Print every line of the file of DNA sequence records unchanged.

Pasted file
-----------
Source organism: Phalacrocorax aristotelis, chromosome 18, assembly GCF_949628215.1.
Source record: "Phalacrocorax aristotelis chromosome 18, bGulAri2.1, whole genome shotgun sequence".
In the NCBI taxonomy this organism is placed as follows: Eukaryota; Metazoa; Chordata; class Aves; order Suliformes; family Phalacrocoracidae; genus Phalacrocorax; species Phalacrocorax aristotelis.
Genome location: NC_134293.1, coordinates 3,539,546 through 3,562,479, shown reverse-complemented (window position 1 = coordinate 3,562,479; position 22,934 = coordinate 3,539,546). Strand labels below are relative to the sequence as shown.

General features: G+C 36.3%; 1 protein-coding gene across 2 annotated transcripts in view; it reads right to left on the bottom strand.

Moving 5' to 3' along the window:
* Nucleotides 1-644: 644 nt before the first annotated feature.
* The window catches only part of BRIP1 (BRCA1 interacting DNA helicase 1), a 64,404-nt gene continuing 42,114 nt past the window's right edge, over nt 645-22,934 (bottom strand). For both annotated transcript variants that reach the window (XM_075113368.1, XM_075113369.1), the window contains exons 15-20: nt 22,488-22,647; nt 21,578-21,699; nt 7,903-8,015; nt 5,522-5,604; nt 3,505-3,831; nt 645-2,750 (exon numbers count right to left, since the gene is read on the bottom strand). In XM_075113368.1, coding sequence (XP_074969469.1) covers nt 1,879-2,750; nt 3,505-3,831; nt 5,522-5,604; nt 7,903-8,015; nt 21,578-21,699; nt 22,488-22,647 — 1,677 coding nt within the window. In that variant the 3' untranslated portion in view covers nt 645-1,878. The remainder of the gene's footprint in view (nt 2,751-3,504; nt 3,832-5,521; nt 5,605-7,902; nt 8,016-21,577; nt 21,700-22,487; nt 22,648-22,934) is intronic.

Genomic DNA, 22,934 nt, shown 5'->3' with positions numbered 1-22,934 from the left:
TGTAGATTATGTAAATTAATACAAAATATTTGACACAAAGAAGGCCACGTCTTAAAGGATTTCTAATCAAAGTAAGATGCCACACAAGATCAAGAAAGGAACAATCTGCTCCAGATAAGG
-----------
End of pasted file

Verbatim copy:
Source organism: Phalacrocorax aristotelis, chromosome 18, assembly GCF_949628215.1.
Source record: "Phalacrocorax aristotelis chromosome 18, bGulAri2.1, whole genome shotgun sequence".
In the NCBI taxonomy this organism is placed as follows: Eukaryota; Metazoa; Chordata; class Aves; order Suliformes; family Phalacrocoracidae; genus Phalacrocorax; species Phalacrocorax aristotelis.
Genome location: NC_134293.1, coordinates 3,539,546 through 3,562,479, shown reverse-complemented (window position 1 = coordinate 3,562,479; position 22,934 = coordinate 3,539,546). Strand labels below are relative to the sequence as shown.

General features: G+C 36.3%; 1 protein-coding gene across 2 annotated transcripts in view; it reads right to left on the bottom strand.

Moving 5' to 3' along the window:
* Nucleotides 1-644: 644 nt before the first annotated feature.
* The window catches only part of BRIP1 (BRCA1 interacting DNA helicase 1), a 64,404-nt gene continuing 42,114 nt past the window's right edge, over nt 645-22,934 (bottom strand). For both annotated transcript variants that reach the window (XM_075113368.1, XM_075113369.1), the window contains exons 15-20: nt 22,488-22,647; nt 21,578-21,699; nt 7,903-8,015; nt 5,522-5,604; nt 3,505-3,831; nt 645-2,750 (exon numbers count right to left, since the gene is read on the bottom strand). In XM_075113368.1, coding sequence (XP_074969469.1) covers nt 1,879-2,750; nt 3,505-3,831; nt 5,522-5,604; nt 7,903-8,015; nt 21,578-21,699; nt 22,488-22,647 — 1,677 coding nt within the window. In that variant the 3' untranslated portion in view covers nt 645-1,878. The remainder of the gene's footprint in view (nt 2,751-3,504; nt 3,832-5,521; nt 5,605-7,902; nt 8,016-21,577; nt 21,700-22,487; nt 22,648-22,934) is intronic.

Genomic DNA, 22,934 nt, shown 5'->3' with positions numbered 1-22,934 from the left:
TGTAGATTATGTAAATTAATACAAAATATTTGACACAAAGAAGGCCACGTCTTAAAGGATTTCTAATCAAAGTAAGATGCCACACAAGATCAAGAAAGGAACAATCTGCTCCAGATAAGG